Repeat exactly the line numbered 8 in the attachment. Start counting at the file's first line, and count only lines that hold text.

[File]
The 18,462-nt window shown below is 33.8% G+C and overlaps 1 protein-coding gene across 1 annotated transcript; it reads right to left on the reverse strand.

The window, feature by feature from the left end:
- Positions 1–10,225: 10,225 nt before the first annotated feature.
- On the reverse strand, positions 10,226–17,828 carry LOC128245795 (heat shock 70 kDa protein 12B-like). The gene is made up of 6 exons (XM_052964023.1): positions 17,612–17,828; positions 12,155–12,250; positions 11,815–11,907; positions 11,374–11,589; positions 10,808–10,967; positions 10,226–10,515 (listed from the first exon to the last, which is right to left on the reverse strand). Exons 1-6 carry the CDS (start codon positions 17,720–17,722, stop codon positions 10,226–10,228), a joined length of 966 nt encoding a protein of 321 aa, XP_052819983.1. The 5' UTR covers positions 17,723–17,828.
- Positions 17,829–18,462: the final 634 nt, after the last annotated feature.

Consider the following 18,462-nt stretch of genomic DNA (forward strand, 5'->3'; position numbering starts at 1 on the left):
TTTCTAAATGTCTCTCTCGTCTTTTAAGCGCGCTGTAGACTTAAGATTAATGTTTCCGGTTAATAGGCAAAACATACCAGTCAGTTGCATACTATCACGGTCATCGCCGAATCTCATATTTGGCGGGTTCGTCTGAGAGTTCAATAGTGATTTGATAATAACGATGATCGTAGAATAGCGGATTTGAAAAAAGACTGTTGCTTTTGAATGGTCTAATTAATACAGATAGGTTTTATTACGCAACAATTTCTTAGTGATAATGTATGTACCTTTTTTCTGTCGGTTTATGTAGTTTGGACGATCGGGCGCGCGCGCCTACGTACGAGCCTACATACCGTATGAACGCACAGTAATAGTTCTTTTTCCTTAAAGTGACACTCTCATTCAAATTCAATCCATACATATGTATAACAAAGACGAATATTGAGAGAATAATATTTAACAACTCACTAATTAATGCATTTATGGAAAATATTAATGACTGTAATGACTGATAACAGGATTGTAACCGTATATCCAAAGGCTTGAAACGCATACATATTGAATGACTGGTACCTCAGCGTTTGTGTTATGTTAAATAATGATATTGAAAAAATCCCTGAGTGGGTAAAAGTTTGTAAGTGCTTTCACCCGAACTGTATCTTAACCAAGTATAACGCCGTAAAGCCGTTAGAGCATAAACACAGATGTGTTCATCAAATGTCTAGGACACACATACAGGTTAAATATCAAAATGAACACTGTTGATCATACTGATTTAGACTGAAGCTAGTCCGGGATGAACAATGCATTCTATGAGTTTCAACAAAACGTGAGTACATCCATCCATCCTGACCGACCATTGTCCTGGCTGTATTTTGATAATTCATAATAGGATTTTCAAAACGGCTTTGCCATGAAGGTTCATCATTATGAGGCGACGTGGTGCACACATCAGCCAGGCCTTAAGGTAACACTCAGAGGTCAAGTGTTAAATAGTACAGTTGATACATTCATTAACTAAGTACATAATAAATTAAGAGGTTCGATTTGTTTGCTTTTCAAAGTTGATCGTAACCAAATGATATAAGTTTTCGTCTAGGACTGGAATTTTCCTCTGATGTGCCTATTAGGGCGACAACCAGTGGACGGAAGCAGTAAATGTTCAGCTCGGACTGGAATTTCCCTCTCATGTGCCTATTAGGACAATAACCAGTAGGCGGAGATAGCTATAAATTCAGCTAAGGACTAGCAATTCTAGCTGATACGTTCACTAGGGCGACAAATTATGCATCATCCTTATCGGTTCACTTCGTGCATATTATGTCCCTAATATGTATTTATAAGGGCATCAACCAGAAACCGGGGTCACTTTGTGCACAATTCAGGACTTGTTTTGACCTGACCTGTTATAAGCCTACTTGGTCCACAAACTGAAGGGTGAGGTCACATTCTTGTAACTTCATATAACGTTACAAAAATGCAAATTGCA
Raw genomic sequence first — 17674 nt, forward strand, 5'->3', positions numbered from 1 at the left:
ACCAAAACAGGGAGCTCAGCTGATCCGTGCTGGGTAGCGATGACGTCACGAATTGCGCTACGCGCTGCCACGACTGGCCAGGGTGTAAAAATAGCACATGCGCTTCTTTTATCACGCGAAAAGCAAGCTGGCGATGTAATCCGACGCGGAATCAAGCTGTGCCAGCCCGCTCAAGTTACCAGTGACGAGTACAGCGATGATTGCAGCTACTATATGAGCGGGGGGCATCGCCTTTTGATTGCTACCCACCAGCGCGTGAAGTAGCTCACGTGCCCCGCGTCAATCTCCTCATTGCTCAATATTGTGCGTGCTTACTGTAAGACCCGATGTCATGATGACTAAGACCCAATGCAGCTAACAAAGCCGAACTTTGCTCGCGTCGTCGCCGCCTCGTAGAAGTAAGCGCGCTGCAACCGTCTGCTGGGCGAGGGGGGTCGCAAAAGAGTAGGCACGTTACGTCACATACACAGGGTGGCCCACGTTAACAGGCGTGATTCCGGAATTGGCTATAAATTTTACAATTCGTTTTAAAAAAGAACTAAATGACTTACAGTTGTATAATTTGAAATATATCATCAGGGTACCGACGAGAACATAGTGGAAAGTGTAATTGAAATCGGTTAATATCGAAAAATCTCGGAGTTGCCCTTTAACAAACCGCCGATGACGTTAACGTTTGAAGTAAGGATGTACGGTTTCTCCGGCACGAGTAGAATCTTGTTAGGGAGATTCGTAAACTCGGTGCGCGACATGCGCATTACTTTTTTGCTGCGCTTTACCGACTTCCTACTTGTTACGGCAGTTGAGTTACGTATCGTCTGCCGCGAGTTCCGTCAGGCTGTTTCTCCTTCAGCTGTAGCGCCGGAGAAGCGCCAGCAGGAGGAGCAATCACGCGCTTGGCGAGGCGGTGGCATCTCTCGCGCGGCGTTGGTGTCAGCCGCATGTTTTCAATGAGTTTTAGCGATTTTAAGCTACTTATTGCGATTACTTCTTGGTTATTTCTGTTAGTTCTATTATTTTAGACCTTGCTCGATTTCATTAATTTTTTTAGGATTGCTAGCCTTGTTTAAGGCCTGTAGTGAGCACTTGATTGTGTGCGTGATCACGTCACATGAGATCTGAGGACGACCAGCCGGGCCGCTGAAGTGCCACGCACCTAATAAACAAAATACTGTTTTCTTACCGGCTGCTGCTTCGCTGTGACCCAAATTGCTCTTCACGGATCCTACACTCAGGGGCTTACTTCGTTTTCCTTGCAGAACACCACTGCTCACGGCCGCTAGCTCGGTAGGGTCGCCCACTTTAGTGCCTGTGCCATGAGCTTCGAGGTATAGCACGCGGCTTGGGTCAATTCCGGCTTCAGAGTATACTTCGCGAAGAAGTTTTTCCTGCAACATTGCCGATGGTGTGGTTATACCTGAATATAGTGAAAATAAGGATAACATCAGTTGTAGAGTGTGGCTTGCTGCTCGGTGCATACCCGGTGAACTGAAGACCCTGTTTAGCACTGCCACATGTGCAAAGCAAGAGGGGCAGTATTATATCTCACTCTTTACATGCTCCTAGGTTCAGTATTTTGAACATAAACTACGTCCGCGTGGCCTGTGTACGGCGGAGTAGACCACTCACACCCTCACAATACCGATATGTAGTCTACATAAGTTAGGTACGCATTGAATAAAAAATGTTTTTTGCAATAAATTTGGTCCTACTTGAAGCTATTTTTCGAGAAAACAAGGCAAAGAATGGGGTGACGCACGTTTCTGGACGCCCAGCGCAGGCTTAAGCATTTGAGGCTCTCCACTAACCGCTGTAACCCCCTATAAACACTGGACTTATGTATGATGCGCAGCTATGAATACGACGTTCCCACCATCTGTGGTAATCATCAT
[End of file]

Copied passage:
Raw genomic sequence first — 17674 nt, forward strand, 5'->3', positions numbered from 1 at the left: